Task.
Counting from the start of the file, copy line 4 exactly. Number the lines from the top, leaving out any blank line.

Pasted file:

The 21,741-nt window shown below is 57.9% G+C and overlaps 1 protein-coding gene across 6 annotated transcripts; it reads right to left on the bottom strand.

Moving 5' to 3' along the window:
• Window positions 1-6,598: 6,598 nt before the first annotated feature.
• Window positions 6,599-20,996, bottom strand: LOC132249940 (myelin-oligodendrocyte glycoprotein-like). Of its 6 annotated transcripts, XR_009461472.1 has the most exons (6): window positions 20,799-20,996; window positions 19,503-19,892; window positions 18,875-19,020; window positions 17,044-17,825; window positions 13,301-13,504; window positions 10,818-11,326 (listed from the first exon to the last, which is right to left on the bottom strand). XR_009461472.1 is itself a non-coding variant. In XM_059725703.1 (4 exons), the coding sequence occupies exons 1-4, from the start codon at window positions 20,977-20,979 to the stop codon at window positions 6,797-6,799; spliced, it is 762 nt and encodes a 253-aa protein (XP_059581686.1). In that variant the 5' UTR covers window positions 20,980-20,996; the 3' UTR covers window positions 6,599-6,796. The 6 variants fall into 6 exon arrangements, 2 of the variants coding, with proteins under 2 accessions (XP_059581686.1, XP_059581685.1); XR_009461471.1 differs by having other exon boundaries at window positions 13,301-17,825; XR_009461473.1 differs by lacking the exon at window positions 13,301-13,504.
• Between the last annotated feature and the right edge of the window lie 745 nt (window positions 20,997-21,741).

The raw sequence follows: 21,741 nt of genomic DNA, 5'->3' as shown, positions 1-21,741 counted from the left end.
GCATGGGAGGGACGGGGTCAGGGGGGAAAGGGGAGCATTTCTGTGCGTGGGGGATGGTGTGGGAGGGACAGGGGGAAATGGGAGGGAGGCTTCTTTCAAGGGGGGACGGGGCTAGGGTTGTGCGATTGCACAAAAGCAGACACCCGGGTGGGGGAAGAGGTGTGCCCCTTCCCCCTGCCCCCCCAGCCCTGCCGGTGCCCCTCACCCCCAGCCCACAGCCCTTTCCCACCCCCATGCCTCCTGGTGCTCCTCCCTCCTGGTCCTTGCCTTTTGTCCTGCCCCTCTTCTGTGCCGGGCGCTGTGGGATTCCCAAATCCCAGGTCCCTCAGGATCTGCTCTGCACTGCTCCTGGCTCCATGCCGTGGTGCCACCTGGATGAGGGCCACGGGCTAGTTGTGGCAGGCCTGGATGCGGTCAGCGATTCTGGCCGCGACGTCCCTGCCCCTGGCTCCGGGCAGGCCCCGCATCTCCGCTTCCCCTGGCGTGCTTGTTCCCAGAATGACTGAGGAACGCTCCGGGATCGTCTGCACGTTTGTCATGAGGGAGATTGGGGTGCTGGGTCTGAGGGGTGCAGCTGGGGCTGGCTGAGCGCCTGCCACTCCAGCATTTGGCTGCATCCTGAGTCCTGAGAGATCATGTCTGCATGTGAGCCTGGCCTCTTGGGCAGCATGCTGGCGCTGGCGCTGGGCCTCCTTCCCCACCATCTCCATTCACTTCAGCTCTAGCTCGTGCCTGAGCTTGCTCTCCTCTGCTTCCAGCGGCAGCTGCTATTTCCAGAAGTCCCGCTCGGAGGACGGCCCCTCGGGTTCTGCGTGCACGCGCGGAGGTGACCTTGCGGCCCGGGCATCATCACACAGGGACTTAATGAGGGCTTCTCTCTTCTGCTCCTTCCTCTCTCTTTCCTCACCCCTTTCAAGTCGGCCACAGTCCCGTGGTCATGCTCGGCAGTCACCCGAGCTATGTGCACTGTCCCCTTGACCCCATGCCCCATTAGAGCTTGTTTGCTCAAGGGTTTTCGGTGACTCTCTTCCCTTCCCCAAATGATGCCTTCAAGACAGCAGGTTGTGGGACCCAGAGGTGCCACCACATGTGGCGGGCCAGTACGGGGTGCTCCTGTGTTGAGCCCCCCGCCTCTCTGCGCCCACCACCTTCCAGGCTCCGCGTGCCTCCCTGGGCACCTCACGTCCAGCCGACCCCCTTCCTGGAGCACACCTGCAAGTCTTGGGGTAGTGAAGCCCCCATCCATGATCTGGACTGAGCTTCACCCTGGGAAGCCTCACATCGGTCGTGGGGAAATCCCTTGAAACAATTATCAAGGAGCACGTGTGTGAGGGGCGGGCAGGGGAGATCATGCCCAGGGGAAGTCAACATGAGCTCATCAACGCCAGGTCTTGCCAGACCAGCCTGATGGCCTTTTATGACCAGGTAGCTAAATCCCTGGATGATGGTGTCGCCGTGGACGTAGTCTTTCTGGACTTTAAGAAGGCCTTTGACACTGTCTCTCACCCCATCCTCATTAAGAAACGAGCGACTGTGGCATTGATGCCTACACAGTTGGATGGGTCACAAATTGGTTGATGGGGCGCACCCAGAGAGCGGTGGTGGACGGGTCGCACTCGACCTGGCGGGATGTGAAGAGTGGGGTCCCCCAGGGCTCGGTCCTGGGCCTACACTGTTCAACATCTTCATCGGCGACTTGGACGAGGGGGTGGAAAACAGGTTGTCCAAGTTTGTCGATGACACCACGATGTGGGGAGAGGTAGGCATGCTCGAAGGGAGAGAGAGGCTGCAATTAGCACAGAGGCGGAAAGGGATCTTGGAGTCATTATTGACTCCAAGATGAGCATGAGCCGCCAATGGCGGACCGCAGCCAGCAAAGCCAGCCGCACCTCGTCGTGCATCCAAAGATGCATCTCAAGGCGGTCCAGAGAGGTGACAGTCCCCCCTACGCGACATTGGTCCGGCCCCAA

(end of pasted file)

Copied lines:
• Window positions 6,599-20,996, bottom strand: LOC132249940 (myelin-oligodendrocyte glycoprotein-like). Of its 6 annotated transcripts, XR_009461472.1 has the most exons (6): window positions 20,799-20,996; window positions 19,503-19,892; window positions 18,875-19,020; window positions 17,044-17,825; window positions 13,301-13,504; window positions 10,818-11,326 (listed from the first exon to the last, which is right to left on the bottom strand). XR_009461472.1 is itself a non-coding variant. In XM_059725703.1 (4 exons), the coding sequence occupies exons 1-4, from the start codon at window positions 20,977-20,979 to the stop codon at window positions 6,797-6,799; spliced, it is 762 nt and encodes a 253-aa protein (XP_059581686.1). In that variant the 5' UTR covers window positions 20,980-20,996; the 3' UTR covers window positions 6,599-6,796. The 6 variants fall into 6 exon arrangements, 2 of the variants coding, with proteins under 2 accessions (XP_059581686.1, XP_059581685.1); XR_009461471.1 differs by having other exon boundaries at window positions 13,301-17,825; XR_009461473.1 differs by lacking the exon at window positions 13,301-13,504.